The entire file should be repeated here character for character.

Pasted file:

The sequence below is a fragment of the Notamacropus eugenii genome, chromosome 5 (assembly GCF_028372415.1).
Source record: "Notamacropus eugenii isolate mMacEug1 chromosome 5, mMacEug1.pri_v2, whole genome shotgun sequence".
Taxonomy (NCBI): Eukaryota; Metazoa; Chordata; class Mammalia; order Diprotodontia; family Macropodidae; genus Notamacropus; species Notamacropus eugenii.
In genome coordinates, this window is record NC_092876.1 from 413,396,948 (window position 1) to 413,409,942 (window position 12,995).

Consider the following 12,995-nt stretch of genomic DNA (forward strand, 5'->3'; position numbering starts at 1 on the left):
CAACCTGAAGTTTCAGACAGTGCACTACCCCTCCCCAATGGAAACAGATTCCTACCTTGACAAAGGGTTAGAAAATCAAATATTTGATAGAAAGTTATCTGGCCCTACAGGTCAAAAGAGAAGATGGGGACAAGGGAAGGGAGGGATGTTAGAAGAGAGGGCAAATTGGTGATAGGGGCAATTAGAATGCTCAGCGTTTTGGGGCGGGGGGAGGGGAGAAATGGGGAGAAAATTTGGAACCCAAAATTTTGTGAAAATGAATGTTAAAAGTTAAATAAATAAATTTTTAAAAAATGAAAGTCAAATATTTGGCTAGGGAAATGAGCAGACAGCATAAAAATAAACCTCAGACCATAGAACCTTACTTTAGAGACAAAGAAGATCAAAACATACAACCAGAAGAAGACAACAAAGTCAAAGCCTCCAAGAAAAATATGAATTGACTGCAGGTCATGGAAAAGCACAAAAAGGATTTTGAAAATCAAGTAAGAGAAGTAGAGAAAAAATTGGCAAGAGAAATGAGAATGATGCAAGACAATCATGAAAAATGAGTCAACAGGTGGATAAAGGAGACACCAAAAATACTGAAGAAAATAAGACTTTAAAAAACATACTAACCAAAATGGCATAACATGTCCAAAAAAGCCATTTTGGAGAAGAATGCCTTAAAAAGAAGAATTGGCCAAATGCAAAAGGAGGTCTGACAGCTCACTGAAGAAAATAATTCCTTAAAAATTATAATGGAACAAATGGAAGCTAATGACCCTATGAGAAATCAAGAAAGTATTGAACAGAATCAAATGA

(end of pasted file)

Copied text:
The sequence below is a fragment of the Notamacropus eugenii genome, chromosome 5 (assembly GCF_028372415.1).
Source record: "Notamacropus eugenii isolate mMacEug1 chromosome 5, mMacEug1.pri_v2, whole genome shotgun sequence".
Taxonomy (NCBI): Eukaryota; Metazoa; Chordata; class Mammalia; order Diprotodontia; family Macropodidae; genus Notamacropus; species Notamacropus eugenii.
In genome coordinates, this window is record NC_092876.1 from 413,396,948 (window position 1) to 413,409,942 (window position 12,995).

Consider the following 12,995-nt stretch of genomic DNA (forward strand, 5'->3'; position numbering starts at 1 on the left):
CAACCTGAAGTTTCAGACAGTGCACTACCCCTCCCCAATGGAAACAGATTCCTACCTTGACAAAGGGTTAGAAAATCAAATATTTGATAGAAAGTTATCTGGCCCTACAGGTCAAAAGAGAAGATGGGGACAAGGGAAGGGAGGGATGTTAGAAGAGAGGGCAAATTGGTGATAGGGGCAATTAGAATGCTCAGCGTTTTGGGGCGGGGGGAGGGGAGAAATGGGGAGAAAATTTGGAACCCAAAATTTTGTGAAAATGAATGTTAAAAGTTAAATAAATAAATTTTTAAAAAATGAAAGTCAAATATTTGGCTAGGGAAATGAGCAGACAGCATAAAAATAAACCTCAGACCATAGAACCTTACTTTAGAGACAAAGAAGATCAAAACATACAACCAGAAGAAGACAACAAAGTCAAAGCCTCCAAGAAAAATATGAATTGACTGCAGGTCATGGAAAAGCACAAAAAGGATTTTGAAAATCAAGTAAGAGAAGTAGAGAAAAAATTGGCAAGAGAAATGAGAATGATGCAAGACAATCATGAAAAATGAGTCAACAGGTGGATAAAGGAGACACCAAAAATACTGAAGAAAATAAGACTTTAAAAAACATACTAACCAAAATGGCATAACATGTCCAAAAAAGCCATTTTGGAGAAGAATGCCTTAAAAAGAAGAATTGGCCAAATGCAAAAGGAGGTCTGACAGCTCACTGAAGAAAATAATTCCTTAAAAATTATAATGGAACAAATGGAAGCTAATGACCCTATGAGAAATCAAGAAAGTATTGAACAGAATCAAATGA